Government and Politics - The Judicial Branch



The judicial branch is responsible for passing judgment on legal cases that challenge or require interpretation of acts of Congress and for trying criminal cases in which the defendant is accused of violating federal law. Federal courts also have appellate jurisdiction over state laws when challenged on constitutional grounds, and jurisdiction over cases involving more than one state, citizens of more than one state, or foreign parties.

The judicial branch consists of the Supreme Court and the lower federal courts, including the Courts of Appeal (also known as Circuit Courts or Appellate Courts), federal district courts, bankruptcy courts, and courts of federal claims. The courts of the federal judiciary hear both civil and criminal cases appealed from state courts. Their original jurisdiction covers cases relating to patents, trademarks, claims against the federal government, bankruptcy, financial securities, maritime law, and international claims.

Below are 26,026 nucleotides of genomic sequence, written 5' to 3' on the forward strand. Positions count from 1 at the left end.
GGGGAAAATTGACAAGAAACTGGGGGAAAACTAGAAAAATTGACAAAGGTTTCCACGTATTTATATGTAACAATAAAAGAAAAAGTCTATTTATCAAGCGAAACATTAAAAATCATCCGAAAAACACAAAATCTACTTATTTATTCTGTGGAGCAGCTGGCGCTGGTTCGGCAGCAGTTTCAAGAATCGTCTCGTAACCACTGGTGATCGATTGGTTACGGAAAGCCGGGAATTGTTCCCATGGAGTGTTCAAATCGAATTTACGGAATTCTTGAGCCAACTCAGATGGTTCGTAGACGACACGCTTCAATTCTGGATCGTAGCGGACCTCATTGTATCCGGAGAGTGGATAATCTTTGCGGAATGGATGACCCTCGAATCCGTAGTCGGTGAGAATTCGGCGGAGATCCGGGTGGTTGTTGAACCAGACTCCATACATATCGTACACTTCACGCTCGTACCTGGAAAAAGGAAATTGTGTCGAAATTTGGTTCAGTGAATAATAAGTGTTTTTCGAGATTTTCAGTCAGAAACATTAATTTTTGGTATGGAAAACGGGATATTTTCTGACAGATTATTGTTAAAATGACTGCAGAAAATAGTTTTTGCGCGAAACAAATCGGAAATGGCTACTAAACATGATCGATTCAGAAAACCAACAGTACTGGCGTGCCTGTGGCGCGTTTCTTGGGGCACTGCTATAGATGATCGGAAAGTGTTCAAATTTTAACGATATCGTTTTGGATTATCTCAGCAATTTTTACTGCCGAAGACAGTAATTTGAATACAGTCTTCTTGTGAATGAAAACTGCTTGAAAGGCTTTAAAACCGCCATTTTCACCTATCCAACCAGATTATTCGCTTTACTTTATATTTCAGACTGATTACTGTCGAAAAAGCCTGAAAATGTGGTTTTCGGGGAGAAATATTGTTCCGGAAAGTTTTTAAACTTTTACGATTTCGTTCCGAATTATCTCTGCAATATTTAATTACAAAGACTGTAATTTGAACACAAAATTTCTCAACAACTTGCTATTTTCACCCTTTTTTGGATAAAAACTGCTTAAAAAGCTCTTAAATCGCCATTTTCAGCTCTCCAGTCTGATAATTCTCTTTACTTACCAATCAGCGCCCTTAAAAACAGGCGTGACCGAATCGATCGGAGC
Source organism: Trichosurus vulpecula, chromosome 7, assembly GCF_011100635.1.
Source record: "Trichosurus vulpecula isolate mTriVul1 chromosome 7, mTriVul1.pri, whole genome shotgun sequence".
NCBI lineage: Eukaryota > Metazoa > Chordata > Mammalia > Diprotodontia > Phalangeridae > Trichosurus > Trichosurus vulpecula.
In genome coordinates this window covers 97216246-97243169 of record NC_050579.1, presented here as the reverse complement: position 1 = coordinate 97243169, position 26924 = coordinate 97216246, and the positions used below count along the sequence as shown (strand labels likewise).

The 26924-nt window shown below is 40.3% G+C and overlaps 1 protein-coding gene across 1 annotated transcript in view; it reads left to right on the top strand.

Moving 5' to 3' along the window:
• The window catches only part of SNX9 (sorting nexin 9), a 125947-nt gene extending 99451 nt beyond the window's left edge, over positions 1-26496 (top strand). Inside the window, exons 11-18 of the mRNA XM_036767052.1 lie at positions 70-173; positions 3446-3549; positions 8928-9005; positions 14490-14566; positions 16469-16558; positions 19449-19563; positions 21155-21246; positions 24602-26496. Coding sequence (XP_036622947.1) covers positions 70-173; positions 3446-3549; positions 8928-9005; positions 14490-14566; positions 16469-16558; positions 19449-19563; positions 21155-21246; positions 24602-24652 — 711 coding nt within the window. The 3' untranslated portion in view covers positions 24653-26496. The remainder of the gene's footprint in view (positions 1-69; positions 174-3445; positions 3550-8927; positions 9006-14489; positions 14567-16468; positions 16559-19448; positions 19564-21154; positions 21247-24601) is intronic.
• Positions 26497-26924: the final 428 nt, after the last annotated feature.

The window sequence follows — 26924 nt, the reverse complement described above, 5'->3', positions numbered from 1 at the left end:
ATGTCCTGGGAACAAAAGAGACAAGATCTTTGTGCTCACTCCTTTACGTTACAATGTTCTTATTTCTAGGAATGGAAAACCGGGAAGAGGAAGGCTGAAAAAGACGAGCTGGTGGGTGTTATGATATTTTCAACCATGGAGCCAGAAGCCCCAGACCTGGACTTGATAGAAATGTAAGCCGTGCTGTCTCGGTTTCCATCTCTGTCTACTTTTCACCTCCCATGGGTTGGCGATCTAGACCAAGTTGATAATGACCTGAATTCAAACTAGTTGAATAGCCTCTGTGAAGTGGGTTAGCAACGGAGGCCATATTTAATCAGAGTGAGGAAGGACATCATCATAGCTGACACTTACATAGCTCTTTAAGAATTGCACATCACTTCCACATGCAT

As a separate branch of government, the judiciary is independent of the other two branches, subject only to the checks and balances defined in the Constitution. An independent federal judiciary is considered essential to ensure fairness and equal justice for all citizens.

- Abridged from State Dept. Publications and other U.S. government materials
The Federal Court System
The Courts
The Administration of the U.S. Courts
Legal Information

[Last Updated: 12/6/2010]
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